College of Agriculture & Environmental Sciences

Ground-breaking research in anti-cancer drug discovery

Prof Monde Ntwasa from the College of Agriculture and Environmental Sciences (CAES) received a 2019 Innovation Award at the Unisa 2020 Research & Innovation Awards for his 2019 Patent Application Incentive: Anti-cancer drug combination.

Ayanda Noma (Director: Innovation and Technology Transfer) and Prof Thenjiwe Meyiwa (Vice-Principal: Research, Postgraduate Studies, Innovation and Commercialisation) congratulate Prof Monde Ntwasa (CAES) (centre) on his 2019 Patent Application Incentive: Anti-cancer drug combination.

Ntwasa and his team are interested in the mechanisms by which cancer develops (carcinogenesis). They investigate this by using molecular biology and cell biology, as well core biochemistry and genetics. The translation of this knowledge took them to the area of anti-cancer drug development. In this regard, they have a pipeline of drugs under development; this award recognises one drug whose patent is filed.

Ntwasa’s research career started with the study of embryonic development using the common fruit fly, Drosophila, as a model. Elaborating the concept, Ntwasa says that "the fruit fly shares many genetic and physiological properties with humans, making it a very useful model to study human development."

Ntwasa further explains that cancer is a developmental disease as it often arises when defects in developmental mechanisms occur. "While studying normal embryonic development, we discovered molecules that are involved in carcinogenesis. One such molecular is called the retinoblastoma binding protein 6 (RBBP6), which is a regulator of a key tumour suppressor molecule known as p53," he says. "The p53 gene activity is virtually associated with all types of cancer and is mutated in more than half of cancers. We have found that the RBBP6 protein is drugable; thus, it can be targeted by drugs to treat diseases. We then used molecular modelling using computational biology techniques, leading us to the discovery of the drugs we are now developing into anti-cancer drugs."

Asked how he feels about winning the patent application incentive award, Ntwasa says "the filing of the patent is an important step in the discovery process because when it succeeds, many doors will be opened in terms of advancing the development of the drugs and in taking them forward to commercialisation. So, I am encouraged by this incentive as it takes the final aim which is the commercialisation of the proposed drug combination closer to reality. Importantly, it underlines the commitment of the university to promote innovation," he explains.

Prof Monde Ntwasa

What inspired the research?

Ntwasa explains that his initial interest on the research was to understand how complex organisms such as human beings develop from a single cell to the complex structure seen in the adult human as the systems that underpin such development are similar to those that are altered during carcinogenesis. "Cancer is a very complex disease and new knowledge churned out by researchers has not brought easy solutions; instead, it reveals that cancer may be one of the most complex diseases to cure," Ntwasa explains. He adds further that treatments currently widely used against cancer include surgery and chemotherapy, in which case he is concerned that "surgery is limited in its use because there are some cancers that cannot be removed, while chemotherapy has extremely harsh side-effects."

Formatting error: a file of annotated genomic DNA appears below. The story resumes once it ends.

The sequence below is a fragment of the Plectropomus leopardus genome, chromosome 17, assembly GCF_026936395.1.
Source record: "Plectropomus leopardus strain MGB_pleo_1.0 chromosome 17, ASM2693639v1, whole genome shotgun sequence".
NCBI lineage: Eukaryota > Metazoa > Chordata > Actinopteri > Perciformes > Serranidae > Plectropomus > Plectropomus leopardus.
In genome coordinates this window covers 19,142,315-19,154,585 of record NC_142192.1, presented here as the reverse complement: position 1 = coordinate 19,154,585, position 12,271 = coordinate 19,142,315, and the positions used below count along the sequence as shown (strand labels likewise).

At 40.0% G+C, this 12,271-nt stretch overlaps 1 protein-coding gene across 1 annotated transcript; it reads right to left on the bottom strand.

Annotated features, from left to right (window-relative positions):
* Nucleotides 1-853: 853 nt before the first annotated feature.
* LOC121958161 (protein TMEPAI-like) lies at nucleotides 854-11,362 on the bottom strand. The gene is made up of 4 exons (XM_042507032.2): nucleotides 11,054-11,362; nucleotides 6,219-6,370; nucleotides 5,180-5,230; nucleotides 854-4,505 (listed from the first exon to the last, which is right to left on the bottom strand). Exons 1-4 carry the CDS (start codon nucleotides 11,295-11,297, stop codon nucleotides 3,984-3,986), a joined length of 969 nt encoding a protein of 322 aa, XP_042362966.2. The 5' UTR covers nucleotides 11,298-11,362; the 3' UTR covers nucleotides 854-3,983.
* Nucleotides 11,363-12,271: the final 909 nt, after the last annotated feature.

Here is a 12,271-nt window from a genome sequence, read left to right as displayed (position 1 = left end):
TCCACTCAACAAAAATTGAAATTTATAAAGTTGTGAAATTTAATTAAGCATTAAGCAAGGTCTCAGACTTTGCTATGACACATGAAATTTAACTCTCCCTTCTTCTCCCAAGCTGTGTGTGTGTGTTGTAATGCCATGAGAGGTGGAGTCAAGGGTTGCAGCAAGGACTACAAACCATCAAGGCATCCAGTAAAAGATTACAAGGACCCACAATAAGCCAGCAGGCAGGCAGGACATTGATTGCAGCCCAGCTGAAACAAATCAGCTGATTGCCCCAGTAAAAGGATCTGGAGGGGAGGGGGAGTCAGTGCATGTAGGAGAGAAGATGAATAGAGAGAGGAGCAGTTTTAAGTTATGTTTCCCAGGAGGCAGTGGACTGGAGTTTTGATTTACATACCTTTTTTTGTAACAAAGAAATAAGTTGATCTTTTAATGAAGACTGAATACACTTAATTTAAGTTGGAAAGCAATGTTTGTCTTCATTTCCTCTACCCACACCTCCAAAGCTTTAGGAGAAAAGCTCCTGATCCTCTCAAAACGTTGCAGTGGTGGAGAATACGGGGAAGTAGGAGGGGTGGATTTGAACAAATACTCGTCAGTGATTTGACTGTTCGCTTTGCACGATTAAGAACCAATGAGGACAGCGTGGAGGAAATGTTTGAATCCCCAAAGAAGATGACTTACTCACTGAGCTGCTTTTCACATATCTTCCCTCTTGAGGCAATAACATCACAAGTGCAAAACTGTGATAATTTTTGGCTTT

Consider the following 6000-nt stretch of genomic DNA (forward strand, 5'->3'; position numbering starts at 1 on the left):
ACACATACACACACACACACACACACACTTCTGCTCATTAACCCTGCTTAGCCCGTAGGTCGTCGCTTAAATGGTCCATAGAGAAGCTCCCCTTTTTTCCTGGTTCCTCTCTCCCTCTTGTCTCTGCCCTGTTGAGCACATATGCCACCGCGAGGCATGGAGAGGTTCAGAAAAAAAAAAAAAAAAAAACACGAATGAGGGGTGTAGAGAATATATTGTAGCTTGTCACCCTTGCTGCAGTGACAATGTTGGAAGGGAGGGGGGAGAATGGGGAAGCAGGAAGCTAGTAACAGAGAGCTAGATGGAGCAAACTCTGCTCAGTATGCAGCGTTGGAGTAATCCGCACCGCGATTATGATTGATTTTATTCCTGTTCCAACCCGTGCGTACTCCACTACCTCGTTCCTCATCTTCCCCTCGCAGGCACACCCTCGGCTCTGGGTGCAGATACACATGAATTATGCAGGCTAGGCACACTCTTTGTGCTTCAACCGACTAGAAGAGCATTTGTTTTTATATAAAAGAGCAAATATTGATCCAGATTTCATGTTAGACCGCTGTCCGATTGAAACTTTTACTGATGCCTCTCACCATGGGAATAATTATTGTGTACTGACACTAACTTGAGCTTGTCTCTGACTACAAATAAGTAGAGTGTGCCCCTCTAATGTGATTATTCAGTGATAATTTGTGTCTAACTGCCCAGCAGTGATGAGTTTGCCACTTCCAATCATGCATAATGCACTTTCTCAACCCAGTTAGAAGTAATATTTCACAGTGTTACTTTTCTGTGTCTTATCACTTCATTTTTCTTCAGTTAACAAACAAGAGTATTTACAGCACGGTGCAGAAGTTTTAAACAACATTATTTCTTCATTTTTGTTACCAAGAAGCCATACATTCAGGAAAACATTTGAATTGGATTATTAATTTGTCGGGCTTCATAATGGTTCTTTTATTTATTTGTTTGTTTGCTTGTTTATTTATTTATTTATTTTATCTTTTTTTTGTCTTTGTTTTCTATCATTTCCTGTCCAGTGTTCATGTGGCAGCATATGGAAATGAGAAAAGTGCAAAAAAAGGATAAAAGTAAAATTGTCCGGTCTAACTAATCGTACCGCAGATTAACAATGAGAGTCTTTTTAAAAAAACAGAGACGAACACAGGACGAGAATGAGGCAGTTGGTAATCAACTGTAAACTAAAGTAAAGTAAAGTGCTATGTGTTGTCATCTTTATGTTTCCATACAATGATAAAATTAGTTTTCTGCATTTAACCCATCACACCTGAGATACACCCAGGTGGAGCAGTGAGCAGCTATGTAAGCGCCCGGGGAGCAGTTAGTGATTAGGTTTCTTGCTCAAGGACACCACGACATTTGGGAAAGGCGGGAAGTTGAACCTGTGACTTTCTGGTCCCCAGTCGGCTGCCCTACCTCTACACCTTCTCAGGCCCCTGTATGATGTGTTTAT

In addition, Ntwasa says that new therapies currently under development involve hormone therapy and molecular targeting using small molecules. "The latter is our field of interest, where we seek and develop small molecules to target cancers. We are therefore influenced by the need for a cure as well as the challenging and exciting nature of the endeavour," he explains.

Sharing some of his achievements on the research, Ntwasa says: "I personally feel that the most important highlight so far is the discovery that controlling the metabolism of glucose (sugar) could be a key approach in the management of cancer."


An international network

Besides this internal recognition for research innovation, Ntwasa is also a recipient of a Capacity Builder Award by the Biotech Fundi Award from the Innovation Hub for training a significant number of PhD and master’s students. His resume also includes hosting three international conferences for the European Molecular Biology Organisation (EMBO). These conferences involved leading international scientists dealing with aspects of drug discovery and development research and were awarded competitively by EMBO. From these prestigious opportunities, Ntwasa has been able to expand his international network.

The South African National Cancer Strategic Framework 2017 to 2022 notes that cancer is a growing national health and socio-economic concern in South Africa. It has been recognised that increasing cancer incidence, high death rate and significant morbidity experienced by cancer survivors are issues that require urgent attention. Through the high calibre of researchers such as Ntwasa, Unisa is committed to building knowledge to solve societal problems through its research output. Ntwasa’s anticancer drug discovery and development research pursues an innovative array in cancer research.

* By Tshimangadzo Mphaphuli, Senior Journalist, Department of Institutional Advancement

Publish date: 2020/04/08